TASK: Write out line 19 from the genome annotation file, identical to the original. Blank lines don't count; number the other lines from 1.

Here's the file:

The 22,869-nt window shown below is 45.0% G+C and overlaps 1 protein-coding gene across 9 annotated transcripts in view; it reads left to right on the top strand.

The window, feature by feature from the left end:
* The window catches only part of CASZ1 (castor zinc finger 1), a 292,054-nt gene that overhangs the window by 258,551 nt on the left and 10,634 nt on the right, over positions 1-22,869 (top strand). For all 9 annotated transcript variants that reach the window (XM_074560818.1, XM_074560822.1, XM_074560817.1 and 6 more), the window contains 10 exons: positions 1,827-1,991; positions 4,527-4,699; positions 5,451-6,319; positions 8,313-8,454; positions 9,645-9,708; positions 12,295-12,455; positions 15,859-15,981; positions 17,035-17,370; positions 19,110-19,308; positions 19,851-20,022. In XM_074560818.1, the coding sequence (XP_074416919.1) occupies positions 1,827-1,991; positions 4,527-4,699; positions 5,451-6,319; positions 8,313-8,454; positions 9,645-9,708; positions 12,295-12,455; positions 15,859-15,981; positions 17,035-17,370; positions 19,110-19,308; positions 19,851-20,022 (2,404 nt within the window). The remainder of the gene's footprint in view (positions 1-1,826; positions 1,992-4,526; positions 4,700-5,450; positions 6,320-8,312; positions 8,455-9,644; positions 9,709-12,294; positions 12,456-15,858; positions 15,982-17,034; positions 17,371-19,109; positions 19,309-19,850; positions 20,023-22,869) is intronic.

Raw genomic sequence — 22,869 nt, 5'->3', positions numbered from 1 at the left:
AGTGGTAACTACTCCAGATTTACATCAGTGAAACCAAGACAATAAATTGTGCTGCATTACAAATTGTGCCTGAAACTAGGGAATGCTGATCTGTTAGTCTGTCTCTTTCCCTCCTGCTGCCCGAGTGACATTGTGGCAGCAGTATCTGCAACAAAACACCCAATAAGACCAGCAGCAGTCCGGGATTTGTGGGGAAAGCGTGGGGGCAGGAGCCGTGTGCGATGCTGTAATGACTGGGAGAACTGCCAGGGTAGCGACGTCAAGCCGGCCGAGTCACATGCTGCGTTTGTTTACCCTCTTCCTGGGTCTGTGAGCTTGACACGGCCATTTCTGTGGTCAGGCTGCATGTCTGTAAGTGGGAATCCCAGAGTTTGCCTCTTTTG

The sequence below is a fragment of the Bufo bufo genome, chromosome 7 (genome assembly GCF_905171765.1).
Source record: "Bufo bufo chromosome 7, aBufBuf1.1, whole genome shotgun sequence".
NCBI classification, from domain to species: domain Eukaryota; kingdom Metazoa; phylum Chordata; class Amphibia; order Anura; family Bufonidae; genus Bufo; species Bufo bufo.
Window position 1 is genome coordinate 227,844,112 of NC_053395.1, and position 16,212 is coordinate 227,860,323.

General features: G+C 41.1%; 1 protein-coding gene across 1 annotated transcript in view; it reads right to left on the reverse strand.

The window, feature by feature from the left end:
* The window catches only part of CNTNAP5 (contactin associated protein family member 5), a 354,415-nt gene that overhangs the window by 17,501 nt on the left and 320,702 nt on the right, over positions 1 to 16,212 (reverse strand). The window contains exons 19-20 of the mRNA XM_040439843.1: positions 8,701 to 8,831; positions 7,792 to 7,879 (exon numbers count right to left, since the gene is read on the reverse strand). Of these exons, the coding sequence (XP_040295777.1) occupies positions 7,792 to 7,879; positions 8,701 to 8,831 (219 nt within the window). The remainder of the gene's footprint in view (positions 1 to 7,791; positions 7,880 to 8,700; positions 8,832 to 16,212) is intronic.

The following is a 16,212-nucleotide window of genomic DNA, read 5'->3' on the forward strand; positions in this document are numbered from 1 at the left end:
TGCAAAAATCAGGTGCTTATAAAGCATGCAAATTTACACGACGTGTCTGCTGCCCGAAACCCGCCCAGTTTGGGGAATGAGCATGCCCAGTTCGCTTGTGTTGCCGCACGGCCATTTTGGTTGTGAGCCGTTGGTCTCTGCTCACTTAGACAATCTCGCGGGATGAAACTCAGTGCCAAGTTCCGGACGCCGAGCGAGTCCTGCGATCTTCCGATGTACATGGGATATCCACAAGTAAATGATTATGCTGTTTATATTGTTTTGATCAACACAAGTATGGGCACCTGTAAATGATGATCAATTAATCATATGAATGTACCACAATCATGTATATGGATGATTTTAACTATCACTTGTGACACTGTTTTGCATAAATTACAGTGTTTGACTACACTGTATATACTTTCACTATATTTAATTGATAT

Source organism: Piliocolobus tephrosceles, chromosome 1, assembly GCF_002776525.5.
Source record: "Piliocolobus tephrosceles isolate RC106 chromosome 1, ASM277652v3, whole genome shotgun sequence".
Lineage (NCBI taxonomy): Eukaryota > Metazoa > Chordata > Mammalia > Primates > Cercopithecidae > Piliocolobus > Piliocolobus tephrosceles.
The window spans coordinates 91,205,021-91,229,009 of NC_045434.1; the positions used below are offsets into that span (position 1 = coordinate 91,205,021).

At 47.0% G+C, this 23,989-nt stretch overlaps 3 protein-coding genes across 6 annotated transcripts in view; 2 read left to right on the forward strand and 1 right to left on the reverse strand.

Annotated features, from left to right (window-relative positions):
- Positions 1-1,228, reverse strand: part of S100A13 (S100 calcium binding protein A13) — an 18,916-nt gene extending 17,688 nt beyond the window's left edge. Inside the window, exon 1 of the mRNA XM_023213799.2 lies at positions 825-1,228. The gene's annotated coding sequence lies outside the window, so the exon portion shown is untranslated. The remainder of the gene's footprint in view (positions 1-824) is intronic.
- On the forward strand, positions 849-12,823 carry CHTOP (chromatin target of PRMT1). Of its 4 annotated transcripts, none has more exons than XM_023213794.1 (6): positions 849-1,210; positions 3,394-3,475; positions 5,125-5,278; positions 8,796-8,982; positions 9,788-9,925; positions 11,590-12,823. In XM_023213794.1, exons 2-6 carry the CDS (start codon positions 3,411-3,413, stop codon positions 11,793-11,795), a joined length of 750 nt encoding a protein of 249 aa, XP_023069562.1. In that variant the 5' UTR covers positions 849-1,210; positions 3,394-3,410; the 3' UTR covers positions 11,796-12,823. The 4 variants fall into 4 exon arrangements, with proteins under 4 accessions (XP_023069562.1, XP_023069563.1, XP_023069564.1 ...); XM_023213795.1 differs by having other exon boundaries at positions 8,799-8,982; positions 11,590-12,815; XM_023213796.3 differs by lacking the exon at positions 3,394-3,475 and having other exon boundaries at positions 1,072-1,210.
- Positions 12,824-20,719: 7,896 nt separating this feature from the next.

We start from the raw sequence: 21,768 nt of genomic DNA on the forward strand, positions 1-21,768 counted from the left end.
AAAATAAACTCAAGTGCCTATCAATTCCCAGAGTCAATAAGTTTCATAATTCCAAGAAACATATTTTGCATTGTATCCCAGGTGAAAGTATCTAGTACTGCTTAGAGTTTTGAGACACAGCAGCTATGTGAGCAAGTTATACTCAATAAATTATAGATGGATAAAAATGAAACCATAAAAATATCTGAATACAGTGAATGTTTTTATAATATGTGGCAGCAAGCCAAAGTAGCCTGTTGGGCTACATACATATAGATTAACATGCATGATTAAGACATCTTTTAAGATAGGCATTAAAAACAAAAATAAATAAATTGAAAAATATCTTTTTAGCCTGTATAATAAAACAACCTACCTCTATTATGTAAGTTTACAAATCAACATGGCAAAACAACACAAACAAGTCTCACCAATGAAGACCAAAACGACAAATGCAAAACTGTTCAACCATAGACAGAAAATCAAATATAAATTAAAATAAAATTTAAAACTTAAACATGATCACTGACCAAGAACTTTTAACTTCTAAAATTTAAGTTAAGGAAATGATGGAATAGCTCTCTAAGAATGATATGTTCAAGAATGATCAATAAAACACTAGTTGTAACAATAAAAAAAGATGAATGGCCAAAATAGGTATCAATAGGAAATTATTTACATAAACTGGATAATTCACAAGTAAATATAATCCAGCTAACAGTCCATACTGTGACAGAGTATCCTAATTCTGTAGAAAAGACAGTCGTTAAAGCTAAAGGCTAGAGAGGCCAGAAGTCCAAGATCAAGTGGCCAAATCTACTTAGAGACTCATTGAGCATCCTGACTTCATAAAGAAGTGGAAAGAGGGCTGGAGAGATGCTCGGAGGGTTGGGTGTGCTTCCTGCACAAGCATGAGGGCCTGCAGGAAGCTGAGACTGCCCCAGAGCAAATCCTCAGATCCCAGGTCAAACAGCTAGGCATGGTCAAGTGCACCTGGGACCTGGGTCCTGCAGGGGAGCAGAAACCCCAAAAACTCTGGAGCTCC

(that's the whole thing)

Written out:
At 47.0% G+C, this 23,989-nt stretch overlaps 3 protein-coding genes across 6 annotated transcripts in view; 2 read left to right on the forward strand and 1 right to left on the reverse strand.